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The Human Nature Review Human Nature Review  2003 Volume 3: 67-71 ( 28 January )
URL of this document http://human-nature.com/nibbs/03/sjones.html

Book Review

Y: The Descent of Men 
by Steve Jones
2002, Little, Brown.

Reviewed by D. M. Procida, Cardiff, Wales, United Kingdom.

It used to be a man’s man’s man’s world, but maybe it isn’t anymore. Man’s claim on the world is undoubtedly contested now more strongly than ever before. Partly this has been feminism’s work, which has made explicit claims for power on behalf of women. Partly it is an effect of changed economic circumstances, in the West at least, in which the roles of breadwinners and homekeepers have unravelled out of long-preserved ideological fixity. Other social and historical movements have loosened man’s grip on his world, whether long slow trends (the decline of marriage) or short sharp shocks (the world wars which brought Western women into the workplace). Birth control technologies mean that women can shake off the most burdensome of biology’s impositions to contest man’s claim all the more effectively. Worse, there’s the other side of modern reproductive technology’s coin: not only can women not have babies if they don’t want to, they don’t need men to have babies if they do want them. And now, it seems, not only men and masculinity, but maleness itself, is under threat - sperm counts are falling, fish are changing sex, and scientists are publishing worried papers on the ‘feminisation’ of nature.

One effect of men’s new-found state of increasing weakness and impending pointlessness is that they have suddenly become visible as men. Men, masculinity and maleness are now experiencing a level of attention - from science, medicine, literature, sociology, psychology and an extraordinary legion of self-help writers - that until now only women and other aberrant forms of humanity have enjoyed. This is entirely natural: in a man’s man’s man’s world the one thing which doesn’t get noticed is maleness. In a man’s world, it’s everything else which stands out. In a man’s world, there are issues and women’s issues, magazines and women’s magazines, medicine and women’s medicine, studies and women’s studies. This was the case, and now it isn’t, and just as men’s place in the world is losing its certainty it is gaining attention. “A man would never set out to write a book on the peculiar situation of the human male,” wrote de Beauvoir in The Second Sex. But fifty years later the human male’s peculiar situation commands shelf upon shelf in bookstores, and Steve Jones, geneticist, has added a new volume to the respectable part of the collection.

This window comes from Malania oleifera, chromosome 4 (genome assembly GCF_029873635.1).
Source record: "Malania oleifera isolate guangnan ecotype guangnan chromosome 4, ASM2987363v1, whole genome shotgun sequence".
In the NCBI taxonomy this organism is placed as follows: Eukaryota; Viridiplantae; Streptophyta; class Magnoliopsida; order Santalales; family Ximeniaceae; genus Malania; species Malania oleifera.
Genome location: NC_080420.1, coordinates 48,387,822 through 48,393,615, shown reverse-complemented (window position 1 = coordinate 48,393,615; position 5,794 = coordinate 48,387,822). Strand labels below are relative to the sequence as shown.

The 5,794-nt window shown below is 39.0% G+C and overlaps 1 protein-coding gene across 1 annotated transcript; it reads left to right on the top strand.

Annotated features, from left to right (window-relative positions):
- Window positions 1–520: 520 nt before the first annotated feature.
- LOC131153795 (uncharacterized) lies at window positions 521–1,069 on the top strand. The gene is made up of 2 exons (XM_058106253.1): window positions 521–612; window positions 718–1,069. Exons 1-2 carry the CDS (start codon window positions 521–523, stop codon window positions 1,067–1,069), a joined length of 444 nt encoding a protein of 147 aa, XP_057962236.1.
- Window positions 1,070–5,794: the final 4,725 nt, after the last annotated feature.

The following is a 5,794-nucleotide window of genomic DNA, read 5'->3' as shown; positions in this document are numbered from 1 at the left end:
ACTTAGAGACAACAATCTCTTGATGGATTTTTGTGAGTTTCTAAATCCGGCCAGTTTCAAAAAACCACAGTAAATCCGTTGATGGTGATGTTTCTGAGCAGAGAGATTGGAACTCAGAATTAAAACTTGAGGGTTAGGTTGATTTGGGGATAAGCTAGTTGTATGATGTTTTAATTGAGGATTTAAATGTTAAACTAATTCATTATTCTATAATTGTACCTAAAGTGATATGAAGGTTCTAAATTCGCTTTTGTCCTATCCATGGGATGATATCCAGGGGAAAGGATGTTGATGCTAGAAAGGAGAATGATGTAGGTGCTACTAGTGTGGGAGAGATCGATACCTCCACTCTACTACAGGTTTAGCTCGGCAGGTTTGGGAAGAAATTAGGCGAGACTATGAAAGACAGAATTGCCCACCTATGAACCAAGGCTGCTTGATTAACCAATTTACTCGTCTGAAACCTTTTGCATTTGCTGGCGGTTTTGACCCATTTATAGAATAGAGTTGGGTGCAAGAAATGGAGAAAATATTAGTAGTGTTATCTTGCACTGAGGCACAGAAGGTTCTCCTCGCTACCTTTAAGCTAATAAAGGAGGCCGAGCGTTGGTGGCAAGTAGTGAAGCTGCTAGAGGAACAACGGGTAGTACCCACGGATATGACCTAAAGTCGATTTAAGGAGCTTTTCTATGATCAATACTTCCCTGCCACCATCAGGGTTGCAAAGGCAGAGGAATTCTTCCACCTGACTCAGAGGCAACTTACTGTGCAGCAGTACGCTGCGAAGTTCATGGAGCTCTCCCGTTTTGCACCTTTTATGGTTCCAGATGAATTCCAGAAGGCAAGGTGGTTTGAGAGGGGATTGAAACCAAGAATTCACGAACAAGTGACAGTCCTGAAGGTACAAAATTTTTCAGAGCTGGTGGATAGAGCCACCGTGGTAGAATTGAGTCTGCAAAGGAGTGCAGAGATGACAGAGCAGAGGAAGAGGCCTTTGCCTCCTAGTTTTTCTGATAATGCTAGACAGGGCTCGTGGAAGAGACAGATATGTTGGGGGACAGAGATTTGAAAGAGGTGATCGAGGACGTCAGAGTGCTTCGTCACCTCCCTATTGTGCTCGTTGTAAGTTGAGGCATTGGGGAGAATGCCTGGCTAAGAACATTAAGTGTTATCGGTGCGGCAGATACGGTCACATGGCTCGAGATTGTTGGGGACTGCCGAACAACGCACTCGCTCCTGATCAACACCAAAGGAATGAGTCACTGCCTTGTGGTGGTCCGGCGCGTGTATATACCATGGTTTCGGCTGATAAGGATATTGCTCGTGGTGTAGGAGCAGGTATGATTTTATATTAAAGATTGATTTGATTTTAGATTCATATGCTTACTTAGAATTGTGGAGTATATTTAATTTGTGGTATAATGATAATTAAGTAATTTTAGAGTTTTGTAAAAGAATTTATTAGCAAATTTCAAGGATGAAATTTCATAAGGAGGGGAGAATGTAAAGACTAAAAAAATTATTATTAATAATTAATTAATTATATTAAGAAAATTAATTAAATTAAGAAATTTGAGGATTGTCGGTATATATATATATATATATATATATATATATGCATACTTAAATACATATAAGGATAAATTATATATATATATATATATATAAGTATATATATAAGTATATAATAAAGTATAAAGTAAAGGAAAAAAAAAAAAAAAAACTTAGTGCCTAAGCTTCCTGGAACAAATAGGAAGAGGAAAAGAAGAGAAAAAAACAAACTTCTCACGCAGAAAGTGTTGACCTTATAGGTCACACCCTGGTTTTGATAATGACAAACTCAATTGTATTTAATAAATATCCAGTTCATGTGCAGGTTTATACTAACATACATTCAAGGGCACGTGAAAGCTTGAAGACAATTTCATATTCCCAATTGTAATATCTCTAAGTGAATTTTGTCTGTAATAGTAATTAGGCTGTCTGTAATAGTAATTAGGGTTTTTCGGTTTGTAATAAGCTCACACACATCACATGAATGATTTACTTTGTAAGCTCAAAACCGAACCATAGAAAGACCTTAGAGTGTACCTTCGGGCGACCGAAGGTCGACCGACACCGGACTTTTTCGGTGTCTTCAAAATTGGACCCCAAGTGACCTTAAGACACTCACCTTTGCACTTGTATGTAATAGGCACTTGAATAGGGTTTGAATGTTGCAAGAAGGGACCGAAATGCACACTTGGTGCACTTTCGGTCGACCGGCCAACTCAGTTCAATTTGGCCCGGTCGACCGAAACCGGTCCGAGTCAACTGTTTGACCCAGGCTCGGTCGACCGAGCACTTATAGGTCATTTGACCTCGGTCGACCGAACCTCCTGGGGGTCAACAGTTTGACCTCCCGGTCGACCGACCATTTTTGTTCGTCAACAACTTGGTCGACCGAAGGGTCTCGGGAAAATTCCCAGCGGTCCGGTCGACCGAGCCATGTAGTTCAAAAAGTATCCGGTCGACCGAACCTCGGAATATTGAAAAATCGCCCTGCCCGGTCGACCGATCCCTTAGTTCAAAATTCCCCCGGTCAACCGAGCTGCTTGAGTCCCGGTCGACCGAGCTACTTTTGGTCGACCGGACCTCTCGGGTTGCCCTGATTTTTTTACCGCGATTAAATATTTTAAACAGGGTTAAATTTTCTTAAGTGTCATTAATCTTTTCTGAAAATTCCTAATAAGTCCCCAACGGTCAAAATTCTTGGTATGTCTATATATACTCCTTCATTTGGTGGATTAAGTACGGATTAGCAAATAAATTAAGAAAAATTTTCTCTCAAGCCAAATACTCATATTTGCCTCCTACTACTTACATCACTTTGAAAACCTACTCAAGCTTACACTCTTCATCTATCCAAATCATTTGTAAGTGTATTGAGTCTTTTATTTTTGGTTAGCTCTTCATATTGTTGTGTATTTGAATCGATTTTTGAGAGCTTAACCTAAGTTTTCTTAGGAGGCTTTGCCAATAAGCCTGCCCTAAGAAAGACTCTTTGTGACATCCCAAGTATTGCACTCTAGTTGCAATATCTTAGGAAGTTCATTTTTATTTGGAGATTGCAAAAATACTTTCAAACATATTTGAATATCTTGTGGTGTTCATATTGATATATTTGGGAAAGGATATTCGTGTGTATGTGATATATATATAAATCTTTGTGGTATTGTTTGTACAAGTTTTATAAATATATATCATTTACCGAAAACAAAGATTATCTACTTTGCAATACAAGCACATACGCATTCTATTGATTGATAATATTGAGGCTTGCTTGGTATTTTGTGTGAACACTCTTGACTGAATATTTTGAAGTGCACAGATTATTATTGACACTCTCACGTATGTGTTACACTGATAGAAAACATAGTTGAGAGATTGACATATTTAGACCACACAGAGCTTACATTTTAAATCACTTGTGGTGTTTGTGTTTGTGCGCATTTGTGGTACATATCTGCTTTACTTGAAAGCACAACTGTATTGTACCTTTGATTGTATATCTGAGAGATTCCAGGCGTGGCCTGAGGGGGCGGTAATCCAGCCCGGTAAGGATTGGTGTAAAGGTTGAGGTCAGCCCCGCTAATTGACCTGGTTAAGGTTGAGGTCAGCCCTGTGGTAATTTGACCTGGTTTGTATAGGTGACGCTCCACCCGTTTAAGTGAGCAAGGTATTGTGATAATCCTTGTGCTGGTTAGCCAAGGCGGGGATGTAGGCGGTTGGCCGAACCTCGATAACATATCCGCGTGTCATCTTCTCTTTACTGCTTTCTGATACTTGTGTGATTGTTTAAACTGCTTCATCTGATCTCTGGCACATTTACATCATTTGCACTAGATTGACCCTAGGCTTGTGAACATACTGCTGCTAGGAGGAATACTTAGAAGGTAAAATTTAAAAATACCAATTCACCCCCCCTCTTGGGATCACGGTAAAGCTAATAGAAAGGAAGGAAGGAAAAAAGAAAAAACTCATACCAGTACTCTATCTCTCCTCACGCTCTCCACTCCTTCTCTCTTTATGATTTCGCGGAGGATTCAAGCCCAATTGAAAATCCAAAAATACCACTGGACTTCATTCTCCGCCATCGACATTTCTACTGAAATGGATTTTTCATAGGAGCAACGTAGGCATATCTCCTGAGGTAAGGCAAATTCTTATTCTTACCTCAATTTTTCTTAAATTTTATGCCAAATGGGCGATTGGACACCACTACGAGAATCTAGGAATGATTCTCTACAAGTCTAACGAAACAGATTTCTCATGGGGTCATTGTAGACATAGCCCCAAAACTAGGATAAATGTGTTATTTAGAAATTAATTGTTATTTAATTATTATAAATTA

So, what has the new science of maleness to say? Jones is wary of saying too much. “Animals have males, but only Homo sapiens has manhood. As a result, genes say a great deal about sex, but rather little about gender” (8). The failure to understand this distinction, he says, condemns to confusion those who believe that biology explains nothing, or everything, about humanity. Only thirty years ago a character in Malcolm Bradbury’s The History Man could say “I thought we’d driven biological explanation right out of sociology. I thought we were through with all that shit.” In the short intervening period sociology has become obsessed with biology, and biology is asked to be the universal explanandum of humanity. Jones is critical of both these tendencies. His own preferred method is to draw upon all the disciplines which speak on the subject. So, beginning with the chromosome upon which men rely for their maleness and after which this marvellous book is named, Jones sets out a bright and entertaining negotiation of the peculiar situation of his own sex.

Sexual difference is a cellular imbalance. Every second, the world’s men produce two hundred thousand billion sperm (about a million litres of semen a day, he notes happily) which result in five births. The world’s women, though, produce a mere 400 eggs each second. This might suggest that the male contribution to the reproductive party is some five hundred billion times that of the female’s. However, all this apparently generous river of semen contains is male genetic material and a cheap, stripped-down, single-purpose, super-efficient delivery mechanism for it. The egg meanwhile is a complex, high-cost, superbly-equipped creation, containing a mass of material ready to be employed in the difficult task of sustaining embryonic development. These two divergent reproductive strategies place male cells (small, cheap, numerous) and female (large, costly, few) at opposite ends of a quantifiable spectrum, and it is to this divergence the biologist turns for explanations of significant parts of human nature and behaviour.